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Phantom limb pain


What to Expect

After one of your limbs is amputated, you may feel as if the limb is still there. This is called phantom sensation. It may feel:

  • Tingly
  • Prickly
  • Numb
  • Hot or cold
  • Like your missing toes or fingers are moving
  • Like your missing limb is still there, or is in a funny position
  • Like your missing limb is getting shorter. This is called telescoping.

These sensations slowly get weaker and weaker. You should also feel them less often. They may not ever go away completely.

Pain in the missing part of the arm or leg is called phantom pain. It may feel like:

  • Sharp or shooting pain
  • Achy pain
  • Burning pain
  • Cramping pain

Phantom limb pain will lessen over time for most people.

Some things may make phantom pain worse:

  • Being too tired
  • Putting too much pressure on the part of the arm or leg that is still there
  • Changes in the weather
  • Stress
  • Infection
  • An artificial limb that does not fit properly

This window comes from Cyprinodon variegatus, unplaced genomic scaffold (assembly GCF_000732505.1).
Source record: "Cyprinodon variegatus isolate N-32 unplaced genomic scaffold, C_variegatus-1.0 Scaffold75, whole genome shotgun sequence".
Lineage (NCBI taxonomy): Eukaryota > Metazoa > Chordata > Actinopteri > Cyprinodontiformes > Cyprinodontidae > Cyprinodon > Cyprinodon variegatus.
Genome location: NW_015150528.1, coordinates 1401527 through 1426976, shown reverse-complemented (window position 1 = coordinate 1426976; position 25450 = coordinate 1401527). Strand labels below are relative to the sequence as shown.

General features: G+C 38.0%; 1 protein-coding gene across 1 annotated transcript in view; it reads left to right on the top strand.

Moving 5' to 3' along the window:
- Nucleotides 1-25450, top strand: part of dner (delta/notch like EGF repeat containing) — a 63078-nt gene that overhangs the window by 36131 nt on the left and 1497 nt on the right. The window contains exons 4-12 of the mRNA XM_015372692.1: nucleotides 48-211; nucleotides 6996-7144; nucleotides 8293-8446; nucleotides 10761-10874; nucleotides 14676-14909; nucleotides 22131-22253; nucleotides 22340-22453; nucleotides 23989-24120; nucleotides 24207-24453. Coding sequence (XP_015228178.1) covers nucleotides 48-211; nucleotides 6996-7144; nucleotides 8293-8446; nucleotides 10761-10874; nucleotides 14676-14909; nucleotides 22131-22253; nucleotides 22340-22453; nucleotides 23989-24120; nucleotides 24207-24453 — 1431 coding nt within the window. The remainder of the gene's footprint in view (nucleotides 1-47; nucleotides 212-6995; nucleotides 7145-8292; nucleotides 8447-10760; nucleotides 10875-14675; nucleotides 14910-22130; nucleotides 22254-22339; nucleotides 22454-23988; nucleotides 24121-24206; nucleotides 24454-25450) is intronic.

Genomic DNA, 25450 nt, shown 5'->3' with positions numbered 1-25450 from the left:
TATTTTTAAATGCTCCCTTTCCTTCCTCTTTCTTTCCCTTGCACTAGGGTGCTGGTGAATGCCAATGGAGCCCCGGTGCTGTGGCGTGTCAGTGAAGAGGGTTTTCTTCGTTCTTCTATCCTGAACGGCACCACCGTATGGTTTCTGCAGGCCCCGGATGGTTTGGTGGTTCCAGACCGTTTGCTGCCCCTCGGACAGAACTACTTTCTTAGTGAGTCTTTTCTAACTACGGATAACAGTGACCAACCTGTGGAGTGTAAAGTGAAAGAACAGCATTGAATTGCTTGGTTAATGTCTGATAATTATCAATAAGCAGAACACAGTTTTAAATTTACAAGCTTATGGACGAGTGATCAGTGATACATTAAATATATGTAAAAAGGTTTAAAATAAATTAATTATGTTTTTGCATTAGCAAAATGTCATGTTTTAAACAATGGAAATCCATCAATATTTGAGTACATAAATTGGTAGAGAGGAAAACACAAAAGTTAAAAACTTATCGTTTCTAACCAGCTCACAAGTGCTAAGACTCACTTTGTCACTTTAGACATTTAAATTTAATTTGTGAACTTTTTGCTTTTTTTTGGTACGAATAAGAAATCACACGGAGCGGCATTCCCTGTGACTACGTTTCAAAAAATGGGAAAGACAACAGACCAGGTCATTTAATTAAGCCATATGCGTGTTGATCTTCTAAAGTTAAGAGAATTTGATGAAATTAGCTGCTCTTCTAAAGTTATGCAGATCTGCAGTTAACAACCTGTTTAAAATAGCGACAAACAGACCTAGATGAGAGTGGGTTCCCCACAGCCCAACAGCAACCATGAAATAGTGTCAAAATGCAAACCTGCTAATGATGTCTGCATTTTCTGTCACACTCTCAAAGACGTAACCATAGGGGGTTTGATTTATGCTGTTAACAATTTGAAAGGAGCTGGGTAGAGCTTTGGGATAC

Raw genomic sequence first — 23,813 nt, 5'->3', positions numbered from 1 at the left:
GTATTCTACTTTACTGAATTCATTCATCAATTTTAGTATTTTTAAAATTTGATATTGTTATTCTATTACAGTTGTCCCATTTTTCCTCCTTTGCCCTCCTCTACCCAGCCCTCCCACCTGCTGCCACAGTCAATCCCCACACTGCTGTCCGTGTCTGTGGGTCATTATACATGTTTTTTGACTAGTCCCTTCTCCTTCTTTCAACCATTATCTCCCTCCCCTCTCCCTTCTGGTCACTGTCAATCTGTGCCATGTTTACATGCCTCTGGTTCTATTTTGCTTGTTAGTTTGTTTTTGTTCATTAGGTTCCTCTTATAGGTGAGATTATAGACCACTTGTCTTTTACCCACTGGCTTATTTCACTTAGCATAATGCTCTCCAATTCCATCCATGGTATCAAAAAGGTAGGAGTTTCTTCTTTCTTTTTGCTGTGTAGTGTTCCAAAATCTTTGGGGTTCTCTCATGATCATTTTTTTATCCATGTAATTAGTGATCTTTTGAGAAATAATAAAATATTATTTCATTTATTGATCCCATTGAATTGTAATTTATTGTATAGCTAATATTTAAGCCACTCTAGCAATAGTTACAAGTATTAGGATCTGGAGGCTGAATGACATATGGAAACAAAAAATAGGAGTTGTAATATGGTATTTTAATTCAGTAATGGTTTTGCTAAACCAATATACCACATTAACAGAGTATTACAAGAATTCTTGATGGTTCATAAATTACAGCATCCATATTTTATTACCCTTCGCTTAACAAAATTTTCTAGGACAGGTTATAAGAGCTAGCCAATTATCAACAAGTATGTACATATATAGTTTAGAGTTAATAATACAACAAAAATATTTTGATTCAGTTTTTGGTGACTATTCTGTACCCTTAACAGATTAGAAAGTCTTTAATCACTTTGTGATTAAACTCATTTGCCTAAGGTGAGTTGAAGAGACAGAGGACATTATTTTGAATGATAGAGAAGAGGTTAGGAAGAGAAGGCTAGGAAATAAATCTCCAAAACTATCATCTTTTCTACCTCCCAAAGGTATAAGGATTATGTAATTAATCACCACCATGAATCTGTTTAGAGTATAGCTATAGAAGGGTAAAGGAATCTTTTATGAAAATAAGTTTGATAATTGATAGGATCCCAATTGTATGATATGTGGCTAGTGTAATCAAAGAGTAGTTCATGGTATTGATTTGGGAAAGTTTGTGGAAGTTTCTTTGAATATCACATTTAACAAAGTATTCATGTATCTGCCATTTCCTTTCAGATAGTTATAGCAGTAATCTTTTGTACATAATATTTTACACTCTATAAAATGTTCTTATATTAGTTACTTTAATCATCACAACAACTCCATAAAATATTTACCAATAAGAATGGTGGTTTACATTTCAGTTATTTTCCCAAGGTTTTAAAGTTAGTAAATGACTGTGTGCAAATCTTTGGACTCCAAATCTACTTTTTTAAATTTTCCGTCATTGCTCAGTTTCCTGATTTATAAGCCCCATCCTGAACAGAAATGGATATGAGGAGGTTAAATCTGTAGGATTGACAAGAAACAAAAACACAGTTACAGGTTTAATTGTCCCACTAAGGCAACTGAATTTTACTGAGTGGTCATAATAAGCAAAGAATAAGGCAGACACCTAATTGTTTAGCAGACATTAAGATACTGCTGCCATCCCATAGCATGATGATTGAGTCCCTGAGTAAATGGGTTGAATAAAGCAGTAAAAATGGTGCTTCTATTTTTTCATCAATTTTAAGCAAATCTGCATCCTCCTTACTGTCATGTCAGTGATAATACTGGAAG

• Poor blood flow
  • Swelling in the part of the arm or leg that is still there

Try to relax in a way that works for you. Do deep breathing, or pretend to relax the missing arm or leg.

Reading, listening to music, or doing something that takes your mind off the pain may help. You may also try taking a warm bath -- if your surgery wound is completely healed.

Ask your doctor if you can take acetaminophen (Tylenol), aspirin, ibuprofen (such as Advil or Motrin), or other drugs that can help with pain.

These things may also help lessen phantom pain:

  • Keep the remaining part of your arm or leg warm.
  • Move or exercise the remaining part of your arm or leg.
  • If you are wearing your prosthesis, take it off. If you're not wearing it, put it on.
  • If you have swelling in the remaining part of your arm or leg, try wearing an elastic bandage.
  • Wear a shrinker sock or compression stocking.
  • Try gently tapping or gently rubbing your stump.

Bang MS, Jung SH. Phantom limb pain. In: Frontera, WR, Silver JK, eds. Essentials of Physical Medicine and Rehabilitation. 1st ed. Philadelphia, Pa: Hanley & Belfus; 2002:chap 104.

Review Date: 6/15/2010
Reviewed By: C. Benjamin Ma, MD, Assistant Professor, Chief, Sports Medicine and Shoulder Service, UCSF Department of Orthopaedic Surgery. Also reviewed by David Zieve, MD, MHA, Medical Director, A.D.A.M., Inc.
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